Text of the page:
(PhysOrg.com) -- In the early 20^{th} century, two famous discoveries about spin were made. One of them, discovered by Albert Einstein and Wander Johannes de Haas, explains a relationship between the spin of elementary particles. They found a relationship between magnetism and angular momentum. (Around that time, Einstein also put forth his theory of general relativity.) A little more than a decade later, Paul Dirac unveiled his equation dealing with a relativistic quantum mechanical wave, providing an explanation of electrons as elementary spin-1/2 particles.

Even though both of these discoveries have existed for nearly century, Sadamichi Maekawa tells *PhysOrg.com*, no one thought about combining them. “For nearly 100 years, people did not study putting these together. We decided to combine different ideas to come up with a fundamental Hamiltonian to investigate mechanical rotations in the Dirac equation.”

Maekawa, a scientist working with the Japan Atomic Energy Agency, as well as the Japan Science and Technology Agency, worked with scientists associated with Kyoto University and Tohoku University, to come up with a new model of spin that could be helpful in the development of spintronics. Mamoru Matsuo, Jun’ichi Ieda and Eiji Saitoh were all involved in creating the new model, which is published in *Physical Review Letters*: “Effects of Mechanical Rotation on Spin Currents.”

“The Einstein-de Haas effect is brought about by the angular momentum conservation between magnetism and rotational motion,” Maekawa explains. “Quantum mechanics tells us that the origin of magnetism is electron spin. Recent progress in nanotechnology enables us to manipulate the flow of electron spins, or ‘spin current’”. He points out that the relationship between spin current and magnets has been studied for nanodevice applications, but there has been little attention paid to the way rotational motion can be used to control spin current.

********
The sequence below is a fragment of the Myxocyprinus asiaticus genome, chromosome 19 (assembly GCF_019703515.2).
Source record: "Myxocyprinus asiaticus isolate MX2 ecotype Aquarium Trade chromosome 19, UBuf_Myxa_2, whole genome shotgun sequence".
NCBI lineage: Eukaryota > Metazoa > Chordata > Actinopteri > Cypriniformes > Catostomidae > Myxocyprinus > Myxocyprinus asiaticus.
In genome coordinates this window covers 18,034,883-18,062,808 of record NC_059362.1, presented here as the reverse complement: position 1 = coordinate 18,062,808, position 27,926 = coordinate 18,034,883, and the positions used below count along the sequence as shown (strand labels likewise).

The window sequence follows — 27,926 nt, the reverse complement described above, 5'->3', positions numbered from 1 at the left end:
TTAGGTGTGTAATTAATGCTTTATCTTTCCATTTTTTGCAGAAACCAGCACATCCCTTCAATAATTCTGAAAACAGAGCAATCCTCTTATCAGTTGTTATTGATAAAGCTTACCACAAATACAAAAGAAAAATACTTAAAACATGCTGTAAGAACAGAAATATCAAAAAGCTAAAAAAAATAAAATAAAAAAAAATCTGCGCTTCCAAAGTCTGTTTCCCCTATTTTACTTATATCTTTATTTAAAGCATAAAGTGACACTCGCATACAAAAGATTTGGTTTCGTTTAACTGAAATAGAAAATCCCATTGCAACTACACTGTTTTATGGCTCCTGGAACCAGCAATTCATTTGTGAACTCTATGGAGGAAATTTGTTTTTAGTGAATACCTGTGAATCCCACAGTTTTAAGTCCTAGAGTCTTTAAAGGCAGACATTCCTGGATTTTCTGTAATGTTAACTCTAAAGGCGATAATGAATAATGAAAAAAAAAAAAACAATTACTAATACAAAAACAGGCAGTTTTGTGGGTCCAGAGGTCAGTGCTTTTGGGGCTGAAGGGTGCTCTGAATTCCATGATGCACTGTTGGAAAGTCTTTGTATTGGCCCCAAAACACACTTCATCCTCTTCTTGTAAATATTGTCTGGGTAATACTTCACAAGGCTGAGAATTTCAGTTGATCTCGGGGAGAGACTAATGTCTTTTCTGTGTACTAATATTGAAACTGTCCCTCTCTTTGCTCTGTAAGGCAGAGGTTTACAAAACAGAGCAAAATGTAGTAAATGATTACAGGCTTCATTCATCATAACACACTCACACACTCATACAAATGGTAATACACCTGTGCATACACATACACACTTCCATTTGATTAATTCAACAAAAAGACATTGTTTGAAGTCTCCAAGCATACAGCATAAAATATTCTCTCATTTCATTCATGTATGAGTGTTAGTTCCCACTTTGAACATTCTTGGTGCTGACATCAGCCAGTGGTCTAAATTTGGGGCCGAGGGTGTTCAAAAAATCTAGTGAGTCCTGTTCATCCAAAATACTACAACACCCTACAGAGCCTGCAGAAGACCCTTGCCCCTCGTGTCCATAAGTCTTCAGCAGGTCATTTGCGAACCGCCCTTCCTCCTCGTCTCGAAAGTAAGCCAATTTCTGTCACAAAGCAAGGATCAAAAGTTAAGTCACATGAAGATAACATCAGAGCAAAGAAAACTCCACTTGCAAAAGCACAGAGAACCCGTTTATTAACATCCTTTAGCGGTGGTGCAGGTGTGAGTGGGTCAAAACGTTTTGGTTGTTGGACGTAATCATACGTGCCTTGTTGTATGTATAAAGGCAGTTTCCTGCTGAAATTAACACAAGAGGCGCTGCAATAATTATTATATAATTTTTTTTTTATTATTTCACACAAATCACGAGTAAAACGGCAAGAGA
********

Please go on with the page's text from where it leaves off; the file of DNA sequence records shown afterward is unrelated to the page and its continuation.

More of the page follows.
In Japan, Maekawa and his colleagues decided that studying how to use mechanical rotation to direct spin current could be advantageous in the development of spintronic devices that scientists think could eventually replace silicon-based electronics. “We found that we needed to add general relativity to the equation,” Maekawa says. “Dirac included special relativity, but general relativity was needed as well. We combined the two Einstein theories, and added them to the theory of quantum mechanics. This way, we added mechanical rotation to the quantum equation.”

Part of this new model includes extending the physical system into a noninertial frame from its present inertial frame. Maekawa and his fellows relied on the fact that the dynamics of spin currents is closely related to the spin-orbit interaction, resulting from using the low energy limit of the Dirac equation. “We tried to combine general relativity and spin current, even though general relativity is not so popular in condensed matter physics right now,” he explains. The result, Maekawa points out, is that it should be possible to control spin current using mechanical means.

For now, the model is theory. “We formulated an equation, and in the future we hope to try the theory,” Maekawa says. He believes that, “this theory will give birth to nanoscale motor and dynamo,” providing a practical way to realize spintronics in the future.

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**More information:** Mamoru Matsuo, Jun’ichi Ieda, Eiji Saitoh, and Sadamichi Maekawa, “Effects of Mechanical Rotation on Spin Currents,” *Physical Review Letters* (2011). Available online: link.aps.org/doi/10.1103/PhysRevLett.106.076601